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Today's News

  • Softball: Toppers, Sundevils open 2-4A play

    Starting today, the Los Alamos Hilltopper softball team will get a shot at defending its District 2-4A crown.
    Los Alamos hosts what has been its toughest district opponent at 4 p.m. Española Valley’s Sundevils will be looking to put the Hilltoppers into an early district hole at Overlook Park in White Rock.
    The Hilltoppers were dominant in the 2010 2-4A race, going a spotless 12-0 against the other four district squads. While the Hilltoppers have been playing better ball in recent weeks, pulling off the same feat in 2011 could be a tall order.
    Manager Roger Anaya said the district race could be a tight one this season and getting off to a good start will be key.

  • 2012 hopefuls tread carefully on Ryan budget

    WASHINGTON (AP) — Mindful of the political risks, most Republican presidential hopefuls treaded gingerly after House Republicans unveiled a budget plan that would slash federal spending by about $5 trillion over 10 years while revamping health programs for the elderly and poor.

    Several, including former Minnesota Gov. Tim Pawlenty, praised the budget's sponsor, Wisconsin Rep. Paul Ryan, but stopped short of fully endorsing the blueprint and didn't indicate whether they backed the massive changes in Medicare and Medicaid. Others, such as former House Speaker Newt Gingrich, were silent on the plan.

  • Former US rep in Libya to seek Gadhafi's exit

    TRIPOLI, Libya (AP) — A former U.S. congressman invited by Moammar Gadhafi arrived in Tripoli on Wednesday on a self-described private mission to urge the Libyan leader to step down as rebels and pro-government forces waged near stalemate battles.

    Curt Weldon, a Pennsylvania Republican who has visited Libya twice before, said he leading a private delegation and had informed the White House and some members of Congress about his trip. He was in Libya's capital as a White House envoy, Chris Stevens, was meeting rebels in their de facto capital, Benghazi, to gauge their intentions and capabilities.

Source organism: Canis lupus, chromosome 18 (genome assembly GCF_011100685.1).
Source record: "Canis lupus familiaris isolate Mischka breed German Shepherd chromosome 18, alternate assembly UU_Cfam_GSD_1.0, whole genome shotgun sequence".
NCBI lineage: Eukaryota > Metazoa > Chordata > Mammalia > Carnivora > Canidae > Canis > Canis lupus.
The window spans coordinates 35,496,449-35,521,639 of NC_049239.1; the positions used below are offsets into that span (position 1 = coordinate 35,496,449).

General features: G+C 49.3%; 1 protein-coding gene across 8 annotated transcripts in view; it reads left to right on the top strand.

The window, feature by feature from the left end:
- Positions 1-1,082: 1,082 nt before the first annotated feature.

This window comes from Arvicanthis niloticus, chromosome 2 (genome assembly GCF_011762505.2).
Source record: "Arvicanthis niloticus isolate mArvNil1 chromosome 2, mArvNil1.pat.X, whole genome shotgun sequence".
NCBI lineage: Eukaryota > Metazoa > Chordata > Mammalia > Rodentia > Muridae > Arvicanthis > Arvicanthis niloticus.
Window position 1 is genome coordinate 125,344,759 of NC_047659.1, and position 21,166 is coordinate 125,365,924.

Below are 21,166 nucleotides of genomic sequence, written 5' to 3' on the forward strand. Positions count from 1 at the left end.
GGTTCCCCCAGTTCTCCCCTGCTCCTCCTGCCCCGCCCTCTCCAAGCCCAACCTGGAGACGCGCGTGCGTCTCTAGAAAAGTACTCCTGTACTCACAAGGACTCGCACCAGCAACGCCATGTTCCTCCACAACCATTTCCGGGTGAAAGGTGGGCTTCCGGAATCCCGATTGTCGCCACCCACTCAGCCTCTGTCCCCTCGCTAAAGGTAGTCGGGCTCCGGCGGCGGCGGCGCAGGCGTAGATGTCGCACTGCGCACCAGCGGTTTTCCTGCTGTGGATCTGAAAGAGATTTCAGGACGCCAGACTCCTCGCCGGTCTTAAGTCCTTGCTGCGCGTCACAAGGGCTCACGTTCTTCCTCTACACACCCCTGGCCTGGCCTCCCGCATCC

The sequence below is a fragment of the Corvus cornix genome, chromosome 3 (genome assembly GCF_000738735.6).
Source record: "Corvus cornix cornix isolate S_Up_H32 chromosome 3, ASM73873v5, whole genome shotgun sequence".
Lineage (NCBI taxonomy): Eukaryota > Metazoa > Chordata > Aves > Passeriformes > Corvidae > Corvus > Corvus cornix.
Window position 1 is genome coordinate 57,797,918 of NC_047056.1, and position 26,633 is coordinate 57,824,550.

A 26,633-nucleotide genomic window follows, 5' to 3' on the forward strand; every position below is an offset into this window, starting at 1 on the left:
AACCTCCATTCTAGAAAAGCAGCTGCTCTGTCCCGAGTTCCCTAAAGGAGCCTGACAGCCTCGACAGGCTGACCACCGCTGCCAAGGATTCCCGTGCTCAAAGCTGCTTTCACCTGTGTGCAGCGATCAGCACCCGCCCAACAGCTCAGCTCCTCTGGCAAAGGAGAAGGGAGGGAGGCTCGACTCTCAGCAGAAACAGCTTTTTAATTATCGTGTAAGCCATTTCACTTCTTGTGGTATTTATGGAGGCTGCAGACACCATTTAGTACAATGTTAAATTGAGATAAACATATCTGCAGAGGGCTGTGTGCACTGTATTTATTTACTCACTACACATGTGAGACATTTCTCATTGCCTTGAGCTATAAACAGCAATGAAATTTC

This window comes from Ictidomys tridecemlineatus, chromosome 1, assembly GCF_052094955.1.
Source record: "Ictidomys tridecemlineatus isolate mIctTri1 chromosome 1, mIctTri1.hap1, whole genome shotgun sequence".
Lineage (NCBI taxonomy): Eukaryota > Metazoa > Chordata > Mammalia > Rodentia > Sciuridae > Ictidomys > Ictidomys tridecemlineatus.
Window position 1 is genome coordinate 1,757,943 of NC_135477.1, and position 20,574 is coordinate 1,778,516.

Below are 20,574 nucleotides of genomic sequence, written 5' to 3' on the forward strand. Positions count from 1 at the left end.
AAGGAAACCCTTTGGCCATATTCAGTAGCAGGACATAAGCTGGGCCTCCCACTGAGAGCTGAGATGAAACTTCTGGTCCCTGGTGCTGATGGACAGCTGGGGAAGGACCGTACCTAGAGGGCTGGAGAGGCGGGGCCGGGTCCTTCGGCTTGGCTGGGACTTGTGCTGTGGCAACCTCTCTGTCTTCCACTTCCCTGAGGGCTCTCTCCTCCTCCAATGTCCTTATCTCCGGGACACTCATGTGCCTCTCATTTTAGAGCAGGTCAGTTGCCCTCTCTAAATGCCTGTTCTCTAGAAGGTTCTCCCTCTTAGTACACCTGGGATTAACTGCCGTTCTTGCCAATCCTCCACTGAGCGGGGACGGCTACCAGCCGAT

• NM prosecutor collapses in courtroom, dies

    ALAMOGORDO (AP) — A senior trial prosecutor collapsed and died in Tuesday during a hearing in an Alamogordo courtroom.

    Wayne Jordon was in state District Judge Jerry Ritter's courtroom for a motion to determine an attorney for a defendant.

    District Attorney Diana Martwick declined comment out of respect for Jordon's family.

    Jordon had become a senior trial prosecutor for the district attorney's office in 2007.

    The longtime Alamogordo resident received a bachelor's degree in business administration from the University of New Mexico in Albuquerque in 1969. He received his law degree from the UNM School of Law in 1972.

  • No deal yet as possible government shutdown looms

    WASHINGTON (AP) — Talks are intensifying on Capitol Hill on reaching a deal on long-overdue legislation to finance the government through the end of September — and avoid a government shutdown. Whether a shutdown can be avoided in three days' time is another matter.

    Sen. Chuck Schumer, the Senate's No. 3 Democrat, claimed "a glimmer of hope" Wednesday morning, based on late-night negotiations between Senate Democrats and House Republicans.

  • Bristol Palin earns $262K for teen pregnancy work